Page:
By Fleur Burlet and Mimosa Spencer
with contributions from Kali Hays
 on March 14, 2020

PARIS — As officials across Europe scramble to contain the spread of COVID-19, or coronavirus, France’s Prime Minister Édouard Philippe ordered the closure starting Sunday of all nonessential businesses, like retail shops, restaurants, cafés and cinemas. Meanwhile, government leaders in Spain moved the country to a full lockdown and Germany began to close borders.

The move in France came two days after President Emmanuel Macron announced the closure of schools and universities throughout the country, while museums started to close over the weekend following additional measures banning gatherings of more than 100 people.

“Considering simulations of the progression of the epidemic, I have decided, together with the President, to close all public spaces that are not essential to daily life,” said Philippe, speaking at the French ministry of health in Paris.

More essential businesses — grocery stores, food markets, pharmacies, gas stations, banks, newsagents and tobacco shops — are allowed to remain open, the Prime Minister said. The decision came after France said coronavirus had reached stage 3, meaning the virus is circulating throughout the country.

France counted around 4,500 cases of COVID-19 as of early Saturday, according to French newspaper Le Monde. Following Macron’s speech Thursday, French shoppers had begun clearing out entire aisles in grocery stores in anticipation of further restrictions.

Nevertheless, Philippe insisted that the first round of local French elections, to be held on March 15, will go on as scheduled. In the U.S., which only Friday declared coronavirus a national emergency seven weeks after its first reported case, Democratic primary elections in several states are being postponed.

President Trump said during his announcement of emergency measures and funding that the U.S. “will overcome the threat of the virus.” On Saturday, he revealed that he had been tested for coronavirus and was awaiting the results. The White House later said the test came back negative.

But by Sunday, U.S. officials appeared to also be making more dramatic statements on the virus.

Dr. Anthony S. Fauci, director of the National Institute of Allergy and Infectious Diseases, appeared on a number of morning news programs. On NBC’s “Meet the Press,” he said travel bans between America and Europe enacted last week helped to curb transmission, but noted that Americans should expect to “hunker down” “much more” than they currently are in the coming days to avoid a “worst-case scenario.”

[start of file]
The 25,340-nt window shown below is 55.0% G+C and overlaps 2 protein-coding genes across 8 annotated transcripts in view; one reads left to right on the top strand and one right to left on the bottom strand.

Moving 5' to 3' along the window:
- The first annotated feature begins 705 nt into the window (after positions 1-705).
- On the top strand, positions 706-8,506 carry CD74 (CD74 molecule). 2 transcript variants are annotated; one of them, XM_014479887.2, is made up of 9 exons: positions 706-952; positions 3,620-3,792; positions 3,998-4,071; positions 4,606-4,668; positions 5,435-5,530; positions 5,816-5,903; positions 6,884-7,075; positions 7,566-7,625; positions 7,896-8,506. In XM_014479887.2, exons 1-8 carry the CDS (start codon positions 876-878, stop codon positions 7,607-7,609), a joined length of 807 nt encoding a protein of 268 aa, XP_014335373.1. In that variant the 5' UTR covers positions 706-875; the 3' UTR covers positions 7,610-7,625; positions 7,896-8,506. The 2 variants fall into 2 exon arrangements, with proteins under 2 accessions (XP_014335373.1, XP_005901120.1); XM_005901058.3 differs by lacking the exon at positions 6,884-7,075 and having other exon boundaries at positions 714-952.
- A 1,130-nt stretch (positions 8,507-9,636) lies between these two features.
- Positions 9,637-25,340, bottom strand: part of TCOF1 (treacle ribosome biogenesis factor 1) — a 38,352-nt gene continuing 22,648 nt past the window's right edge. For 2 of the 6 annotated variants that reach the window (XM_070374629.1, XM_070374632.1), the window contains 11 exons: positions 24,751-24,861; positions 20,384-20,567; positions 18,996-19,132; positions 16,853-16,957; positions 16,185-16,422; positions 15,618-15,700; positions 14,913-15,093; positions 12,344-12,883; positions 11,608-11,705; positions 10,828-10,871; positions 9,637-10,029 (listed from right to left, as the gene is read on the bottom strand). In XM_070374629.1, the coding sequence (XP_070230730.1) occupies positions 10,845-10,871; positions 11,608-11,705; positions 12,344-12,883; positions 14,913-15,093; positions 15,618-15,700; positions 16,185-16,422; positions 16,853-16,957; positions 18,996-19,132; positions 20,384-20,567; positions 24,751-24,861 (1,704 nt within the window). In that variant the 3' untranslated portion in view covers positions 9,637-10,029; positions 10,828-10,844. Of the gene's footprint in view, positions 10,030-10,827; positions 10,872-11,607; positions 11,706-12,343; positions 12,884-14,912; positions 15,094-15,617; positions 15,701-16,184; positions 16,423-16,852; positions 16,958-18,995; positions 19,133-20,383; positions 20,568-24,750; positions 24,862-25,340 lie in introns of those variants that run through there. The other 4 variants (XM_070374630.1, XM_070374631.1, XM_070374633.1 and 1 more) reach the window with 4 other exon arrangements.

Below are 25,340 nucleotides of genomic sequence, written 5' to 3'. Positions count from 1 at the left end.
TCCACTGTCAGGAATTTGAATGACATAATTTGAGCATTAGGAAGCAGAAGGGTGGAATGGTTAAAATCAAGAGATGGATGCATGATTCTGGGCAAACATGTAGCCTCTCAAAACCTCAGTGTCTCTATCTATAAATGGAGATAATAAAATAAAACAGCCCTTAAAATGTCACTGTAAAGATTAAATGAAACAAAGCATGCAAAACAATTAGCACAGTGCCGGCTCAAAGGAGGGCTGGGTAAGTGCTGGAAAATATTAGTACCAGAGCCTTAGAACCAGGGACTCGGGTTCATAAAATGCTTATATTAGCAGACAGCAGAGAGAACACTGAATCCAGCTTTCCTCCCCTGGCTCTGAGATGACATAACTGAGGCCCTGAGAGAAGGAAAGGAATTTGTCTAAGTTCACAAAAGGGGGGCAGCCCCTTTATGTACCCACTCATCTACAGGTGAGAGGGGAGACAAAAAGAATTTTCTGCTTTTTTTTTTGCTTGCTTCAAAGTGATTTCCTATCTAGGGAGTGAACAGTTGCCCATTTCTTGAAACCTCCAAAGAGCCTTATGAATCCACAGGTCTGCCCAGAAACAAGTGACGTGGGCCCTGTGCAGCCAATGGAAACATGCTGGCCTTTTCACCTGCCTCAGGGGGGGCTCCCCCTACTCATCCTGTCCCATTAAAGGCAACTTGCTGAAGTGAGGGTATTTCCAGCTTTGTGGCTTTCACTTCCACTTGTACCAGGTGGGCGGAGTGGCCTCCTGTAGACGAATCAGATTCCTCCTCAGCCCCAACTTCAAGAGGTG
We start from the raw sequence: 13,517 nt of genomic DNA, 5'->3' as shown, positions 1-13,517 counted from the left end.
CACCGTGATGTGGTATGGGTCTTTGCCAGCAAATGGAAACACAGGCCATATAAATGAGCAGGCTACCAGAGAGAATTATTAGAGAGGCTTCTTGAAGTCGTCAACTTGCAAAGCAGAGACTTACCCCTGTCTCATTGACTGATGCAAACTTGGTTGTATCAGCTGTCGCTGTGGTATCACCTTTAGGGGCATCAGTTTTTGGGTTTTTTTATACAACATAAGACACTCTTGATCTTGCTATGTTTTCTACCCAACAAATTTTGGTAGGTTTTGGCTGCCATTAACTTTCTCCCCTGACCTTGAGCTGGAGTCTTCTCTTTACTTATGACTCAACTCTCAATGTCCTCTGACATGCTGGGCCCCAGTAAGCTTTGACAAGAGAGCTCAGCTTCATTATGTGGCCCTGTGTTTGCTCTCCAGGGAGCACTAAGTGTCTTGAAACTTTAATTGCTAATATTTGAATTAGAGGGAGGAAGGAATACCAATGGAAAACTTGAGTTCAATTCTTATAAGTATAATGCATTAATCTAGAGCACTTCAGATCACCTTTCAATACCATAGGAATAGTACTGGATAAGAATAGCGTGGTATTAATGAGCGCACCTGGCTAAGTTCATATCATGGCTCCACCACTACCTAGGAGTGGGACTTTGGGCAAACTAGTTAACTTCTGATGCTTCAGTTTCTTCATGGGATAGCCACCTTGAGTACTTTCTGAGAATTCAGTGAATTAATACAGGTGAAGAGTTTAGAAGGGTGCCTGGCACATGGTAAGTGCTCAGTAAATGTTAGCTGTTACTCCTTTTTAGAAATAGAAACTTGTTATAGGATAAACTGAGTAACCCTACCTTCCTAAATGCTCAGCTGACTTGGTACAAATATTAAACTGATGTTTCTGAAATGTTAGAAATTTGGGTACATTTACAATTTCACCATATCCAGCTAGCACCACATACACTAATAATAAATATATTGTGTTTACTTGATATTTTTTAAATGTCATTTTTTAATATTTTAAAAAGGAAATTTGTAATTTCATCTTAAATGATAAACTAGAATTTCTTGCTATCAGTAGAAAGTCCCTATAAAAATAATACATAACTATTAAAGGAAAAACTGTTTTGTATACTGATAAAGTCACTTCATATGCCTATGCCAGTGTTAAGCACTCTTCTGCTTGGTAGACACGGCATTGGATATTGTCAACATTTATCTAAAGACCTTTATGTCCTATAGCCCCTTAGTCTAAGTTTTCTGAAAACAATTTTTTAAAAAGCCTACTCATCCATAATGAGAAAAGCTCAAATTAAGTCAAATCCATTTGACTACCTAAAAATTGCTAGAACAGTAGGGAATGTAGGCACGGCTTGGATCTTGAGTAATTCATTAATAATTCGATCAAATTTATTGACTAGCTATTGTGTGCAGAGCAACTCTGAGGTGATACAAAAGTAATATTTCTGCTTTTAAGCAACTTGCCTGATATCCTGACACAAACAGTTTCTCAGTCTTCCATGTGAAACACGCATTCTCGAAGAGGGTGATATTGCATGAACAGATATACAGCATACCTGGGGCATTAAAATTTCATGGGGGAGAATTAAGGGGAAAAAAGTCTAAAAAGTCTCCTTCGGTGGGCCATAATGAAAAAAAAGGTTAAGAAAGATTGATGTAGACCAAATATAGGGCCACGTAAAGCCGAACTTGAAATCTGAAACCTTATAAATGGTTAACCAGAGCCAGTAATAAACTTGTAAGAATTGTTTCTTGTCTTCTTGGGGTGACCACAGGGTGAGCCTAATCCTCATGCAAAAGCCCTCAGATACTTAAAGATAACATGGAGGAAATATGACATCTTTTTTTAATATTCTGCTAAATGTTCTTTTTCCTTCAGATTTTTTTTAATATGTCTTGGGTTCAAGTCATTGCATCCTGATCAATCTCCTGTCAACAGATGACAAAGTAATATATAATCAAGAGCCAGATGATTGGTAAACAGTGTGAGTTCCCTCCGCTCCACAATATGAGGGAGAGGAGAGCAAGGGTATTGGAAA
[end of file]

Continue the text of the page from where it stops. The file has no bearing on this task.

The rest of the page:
Spain, also in a state of emergency, has taken the more drastic measure of ordering a lockdown as it reported more than 1,800 new cases of the virus in the country since Friday, bringing its total to around 6,000. Prime Minister Pedro Sánchez on Saturday ordered that people should only leave their homes for “essential activities.” Those include work, seeking medical care, shopping for food and groceries, visits to the pharmacy and caring for the elderly in need. Schools across the country had already been closed.

“I want to tell the workers, the self-employed and businesses that the government of Spain is going to do everything in its power to cushion the effects of this crisis,” Sánchez said.

On Sunday, Germany started to make bigger moves toward containment. The country’s interior minister said that it would close borders between France, along with Luxembourg, Austria and Denmark in an effort to slow the virus.

Germany, France and Spain are following earlier moves by Italy, which has been on public lockdown since last week and has seen cases of the virus near 25,000 with more than 1,800 related deaths, as of Sunday. Only banks, pharmacies and grocery stores are allowed to operate there.

“We are definitely close to the exhaustion of our resources,” Italy’s Attilio Fontana, regional president of Lomardy, said of recent expansion of lockdown measures. “We are trying to do miracles to respond to the requests of health treatments, but if we don’t do something to invert the increasing number of patients, we will never be able to be as fast as the virus.”

For More, See:

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Fashion’s Coronavirus Collapse

Which Major Events Have Been Canceled Because of Coronavirus?

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